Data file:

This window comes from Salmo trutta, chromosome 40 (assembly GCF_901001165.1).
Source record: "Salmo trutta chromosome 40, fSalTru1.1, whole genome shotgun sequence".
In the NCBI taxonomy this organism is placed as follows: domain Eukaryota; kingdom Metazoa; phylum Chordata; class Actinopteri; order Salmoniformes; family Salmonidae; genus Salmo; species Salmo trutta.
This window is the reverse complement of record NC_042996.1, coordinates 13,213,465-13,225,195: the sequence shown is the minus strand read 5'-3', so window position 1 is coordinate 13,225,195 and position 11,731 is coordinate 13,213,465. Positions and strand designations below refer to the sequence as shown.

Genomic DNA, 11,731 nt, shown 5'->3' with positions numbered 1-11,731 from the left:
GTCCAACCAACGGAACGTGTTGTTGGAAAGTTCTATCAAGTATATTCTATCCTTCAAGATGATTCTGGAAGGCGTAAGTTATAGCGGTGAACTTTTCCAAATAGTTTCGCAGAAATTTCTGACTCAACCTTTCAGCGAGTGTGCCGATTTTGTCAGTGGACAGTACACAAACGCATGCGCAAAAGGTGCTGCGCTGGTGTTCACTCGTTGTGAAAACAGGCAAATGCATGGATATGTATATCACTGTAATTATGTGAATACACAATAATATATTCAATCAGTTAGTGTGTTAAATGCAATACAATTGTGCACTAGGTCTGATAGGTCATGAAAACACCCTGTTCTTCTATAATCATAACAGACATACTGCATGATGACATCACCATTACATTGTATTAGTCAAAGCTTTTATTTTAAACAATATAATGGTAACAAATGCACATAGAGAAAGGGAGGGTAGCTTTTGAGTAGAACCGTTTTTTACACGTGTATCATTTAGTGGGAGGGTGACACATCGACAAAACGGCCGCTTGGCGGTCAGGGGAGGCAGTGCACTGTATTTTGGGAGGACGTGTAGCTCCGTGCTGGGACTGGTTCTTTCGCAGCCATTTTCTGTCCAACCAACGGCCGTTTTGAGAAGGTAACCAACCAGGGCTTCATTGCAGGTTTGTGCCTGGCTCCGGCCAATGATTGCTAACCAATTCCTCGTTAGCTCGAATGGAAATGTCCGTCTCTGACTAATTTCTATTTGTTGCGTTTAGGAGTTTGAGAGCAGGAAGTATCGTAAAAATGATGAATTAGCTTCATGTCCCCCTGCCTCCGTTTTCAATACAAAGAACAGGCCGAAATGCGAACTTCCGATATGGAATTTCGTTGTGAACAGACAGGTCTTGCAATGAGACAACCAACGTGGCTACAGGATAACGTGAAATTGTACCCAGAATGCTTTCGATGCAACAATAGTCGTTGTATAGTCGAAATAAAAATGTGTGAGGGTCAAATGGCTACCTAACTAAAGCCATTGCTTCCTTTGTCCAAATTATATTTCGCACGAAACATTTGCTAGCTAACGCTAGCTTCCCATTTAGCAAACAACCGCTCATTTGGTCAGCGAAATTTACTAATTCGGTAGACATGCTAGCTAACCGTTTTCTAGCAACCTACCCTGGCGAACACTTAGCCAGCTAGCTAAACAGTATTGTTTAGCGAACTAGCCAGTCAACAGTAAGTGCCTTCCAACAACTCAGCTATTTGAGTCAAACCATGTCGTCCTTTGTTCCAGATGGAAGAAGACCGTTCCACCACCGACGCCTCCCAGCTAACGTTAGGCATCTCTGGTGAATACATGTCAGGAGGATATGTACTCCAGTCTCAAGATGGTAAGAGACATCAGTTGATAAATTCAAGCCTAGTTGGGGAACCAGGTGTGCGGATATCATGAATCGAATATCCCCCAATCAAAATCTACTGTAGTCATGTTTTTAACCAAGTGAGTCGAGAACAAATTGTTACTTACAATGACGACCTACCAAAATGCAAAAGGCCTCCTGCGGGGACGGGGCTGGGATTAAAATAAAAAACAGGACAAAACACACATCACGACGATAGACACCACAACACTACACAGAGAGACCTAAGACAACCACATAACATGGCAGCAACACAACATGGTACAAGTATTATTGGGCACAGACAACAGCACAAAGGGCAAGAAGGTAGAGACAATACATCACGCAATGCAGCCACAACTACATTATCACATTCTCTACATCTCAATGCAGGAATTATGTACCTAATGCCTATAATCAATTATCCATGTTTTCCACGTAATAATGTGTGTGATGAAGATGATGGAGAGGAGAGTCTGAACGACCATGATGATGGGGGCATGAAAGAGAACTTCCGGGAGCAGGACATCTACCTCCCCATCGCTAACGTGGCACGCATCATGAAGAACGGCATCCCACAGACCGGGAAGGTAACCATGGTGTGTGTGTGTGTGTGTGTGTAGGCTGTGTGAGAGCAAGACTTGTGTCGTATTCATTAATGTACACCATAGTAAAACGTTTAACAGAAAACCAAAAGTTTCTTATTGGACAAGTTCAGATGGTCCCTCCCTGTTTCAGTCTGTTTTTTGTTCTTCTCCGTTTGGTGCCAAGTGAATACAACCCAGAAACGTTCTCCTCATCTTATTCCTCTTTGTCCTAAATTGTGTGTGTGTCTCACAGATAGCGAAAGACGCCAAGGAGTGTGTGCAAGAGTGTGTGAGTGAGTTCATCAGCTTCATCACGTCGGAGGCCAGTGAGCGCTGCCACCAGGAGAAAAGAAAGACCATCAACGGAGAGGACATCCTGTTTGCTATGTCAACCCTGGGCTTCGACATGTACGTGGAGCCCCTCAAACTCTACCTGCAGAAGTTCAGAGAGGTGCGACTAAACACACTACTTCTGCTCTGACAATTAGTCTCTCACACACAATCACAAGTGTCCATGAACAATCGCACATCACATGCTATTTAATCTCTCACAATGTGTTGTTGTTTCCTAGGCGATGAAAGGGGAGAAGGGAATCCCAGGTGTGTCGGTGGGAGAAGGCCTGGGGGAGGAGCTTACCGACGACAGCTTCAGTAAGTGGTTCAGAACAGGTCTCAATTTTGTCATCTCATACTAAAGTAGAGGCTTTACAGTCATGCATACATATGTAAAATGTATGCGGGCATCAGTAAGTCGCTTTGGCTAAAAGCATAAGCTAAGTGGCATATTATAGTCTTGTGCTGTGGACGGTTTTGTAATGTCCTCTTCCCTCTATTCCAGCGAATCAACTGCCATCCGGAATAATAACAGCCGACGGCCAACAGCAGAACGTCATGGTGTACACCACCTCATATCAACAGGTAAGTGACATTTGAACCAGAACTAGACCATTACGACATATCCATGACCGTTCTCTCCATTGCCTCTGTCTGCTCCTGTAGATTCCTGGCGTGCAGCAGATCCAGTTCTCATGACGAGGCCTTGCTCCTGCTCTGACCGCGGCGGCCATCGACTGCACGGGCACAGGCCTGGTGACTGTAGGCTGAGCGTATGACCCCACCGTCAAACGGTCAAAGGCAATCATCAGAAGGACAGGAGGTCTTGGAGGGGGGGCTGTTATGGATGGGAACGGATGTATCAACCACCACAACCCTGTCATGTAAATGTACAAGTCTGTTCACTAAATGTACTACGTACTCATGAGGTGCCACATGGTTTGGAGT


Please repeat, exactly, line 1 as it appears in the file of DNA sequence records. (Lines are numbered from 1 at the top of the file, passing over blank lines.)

This window comes from Salmo trutta, chromosome 40 (assembly GCF_901001165.1).